Wind Damage Management in Corn

Posted: September 16, 2011

Significant wind damage to corn fields seen in central and southeastern Pennsylvania from recent hurricanes

Wind Damage Management in Corn

The remnants of the hurricane that passed through last weekend caused significant wind damage to corn fields throughout central and southeastern Pennsylvania. Corn ranges from leaning over to broken above the ear to broken below the ear and some is completely flat. Damage seems to be a function of the exposure, planting date, corn borer injury, stalk rot and genetics and often varies dramatically from one field to the next. Late planted fields seem especially hard hit in some areas. The poor root development, wet soils, tall corn and high ear placement all contributed to lodging problems.

At this point, producers should not panic and focus first on fields that have significant amounts of corn that is broken off. This would be at most risk for developing moldy ears and low test weight grain and has the least recovery potential. If the corn is immature, a silage harvest would be appropriate, with storage plans reflecting the moisture content of the crop. For very wet silages, consider horizontal storage structures to minimize seepage.

Corn that is not broken off and leaning or bent over should mature at a slower pace but eventually reach physiological maturity. There is some risk of increased ear molds on this corn, especially on really down fields, so a silage harvest would be the preferred method of handling this crop. I would monitor these fields as they mature and harvest rapidly if significant ear molds begin to develop. Otherwise I would try to let the crop mature until it reaches the desired moisture for ensiling or shelled corn harvest. The best of the lodged fields to consider for shelled corn harvest would be those that have already developed a milk line and started to mature and those that only have patches of down corn.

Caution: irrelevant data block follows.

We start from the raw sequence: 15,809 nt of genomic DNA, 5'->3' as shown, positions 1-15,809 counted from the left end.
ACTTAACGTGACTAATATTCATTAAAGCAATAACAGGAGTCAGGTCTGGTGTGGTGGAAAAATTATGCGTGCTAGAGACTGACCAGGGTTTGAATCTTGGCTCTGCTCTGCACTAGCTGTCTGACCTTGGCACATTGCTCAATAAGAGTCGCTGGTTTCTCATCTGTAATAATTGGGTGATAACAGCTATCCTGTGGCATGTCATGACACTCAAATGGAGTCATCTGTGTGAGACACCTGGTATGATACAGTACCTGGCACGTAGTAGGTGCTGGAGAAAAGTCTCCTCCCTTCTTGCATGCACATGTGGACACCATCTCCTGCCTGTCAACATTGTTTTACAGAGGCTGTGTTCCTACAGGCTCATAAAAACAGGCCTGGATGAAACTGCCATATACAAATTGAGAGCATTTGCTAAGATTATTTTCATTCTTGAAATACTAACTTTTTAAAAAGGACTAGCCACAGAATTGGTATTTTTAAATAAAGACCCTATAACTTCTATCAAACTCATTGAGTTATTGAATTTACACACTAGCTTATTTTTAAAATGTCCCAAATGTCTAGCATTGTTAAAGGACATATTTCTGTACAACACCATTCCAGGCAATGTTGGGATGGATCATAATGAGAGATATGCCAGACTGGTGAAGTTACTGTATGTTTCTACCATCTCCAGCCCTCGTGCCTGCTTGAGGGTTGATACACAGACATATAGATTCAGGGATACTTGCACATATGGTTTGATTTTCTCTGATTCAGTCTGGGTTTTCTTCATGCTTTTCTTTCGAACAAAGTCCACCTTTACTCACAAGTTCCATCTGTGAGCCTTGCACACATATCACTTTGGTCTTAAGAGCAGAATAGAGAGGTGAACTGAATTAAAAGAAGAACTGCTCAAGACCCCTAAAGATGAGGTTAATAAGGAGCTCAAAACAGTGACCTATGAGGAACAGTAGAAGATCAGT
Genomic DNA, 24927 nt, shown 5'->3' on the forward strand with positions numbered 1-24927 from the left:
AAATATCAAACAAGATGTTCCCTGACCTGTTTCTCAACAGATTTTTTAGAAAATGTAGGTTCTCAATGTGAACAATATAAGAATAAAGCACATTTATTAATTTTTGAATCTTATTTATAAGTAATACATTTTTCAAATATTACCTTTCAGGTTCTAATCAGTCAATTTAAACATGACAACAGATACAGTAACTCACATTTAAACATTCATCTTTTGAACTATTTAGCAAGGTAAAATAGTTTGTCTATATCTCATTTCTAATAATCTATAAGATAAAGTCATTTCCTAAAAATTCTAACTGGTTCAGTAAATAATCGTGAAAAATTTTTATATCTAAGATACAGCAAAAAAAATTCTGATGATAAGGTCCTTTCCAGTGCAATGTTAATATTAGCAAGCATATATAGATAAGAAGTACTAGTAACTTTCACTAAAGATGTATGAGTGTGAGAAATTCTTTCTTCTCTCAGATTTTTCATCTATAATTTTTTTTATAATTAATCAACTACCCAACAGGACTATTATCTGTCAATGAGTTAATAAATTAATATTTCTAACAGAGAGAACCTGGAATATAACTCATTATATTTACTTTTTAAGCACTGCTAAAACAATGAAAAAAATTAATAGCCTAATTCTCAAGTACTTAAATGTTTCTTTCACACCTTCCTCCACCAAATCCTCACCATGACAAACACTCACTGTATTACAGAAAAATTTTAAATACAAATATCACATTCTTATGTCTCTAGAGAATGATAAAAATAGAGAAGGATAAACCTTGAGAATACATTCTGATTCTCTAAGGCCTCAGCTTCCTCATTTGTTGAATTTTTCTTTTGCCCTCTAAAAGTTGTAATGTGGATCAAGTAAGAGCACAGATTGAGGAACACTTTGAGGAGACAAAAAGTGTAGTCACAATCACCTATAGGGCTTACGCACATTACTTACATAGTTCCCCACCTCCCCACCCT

I am getting mixed reports on harvest success with various equipment configurations—it may be a good idea to check with your farm equipment dealer on whats working in your area. Specialized harvesting equipment is available for harvesting down corn for grain — I have compiled a list of manufacturers on my Web site at:

Producers who feel they may have a crop insurance claim with severely damaged crops should also review their situation and plans with their crop insurance agent and get a clear answer on how to proceed. It may be difficult to leave check strips for grain yield assessment as many producers did last year.

Greg Roth, Extension Grain Specialist, Penn State University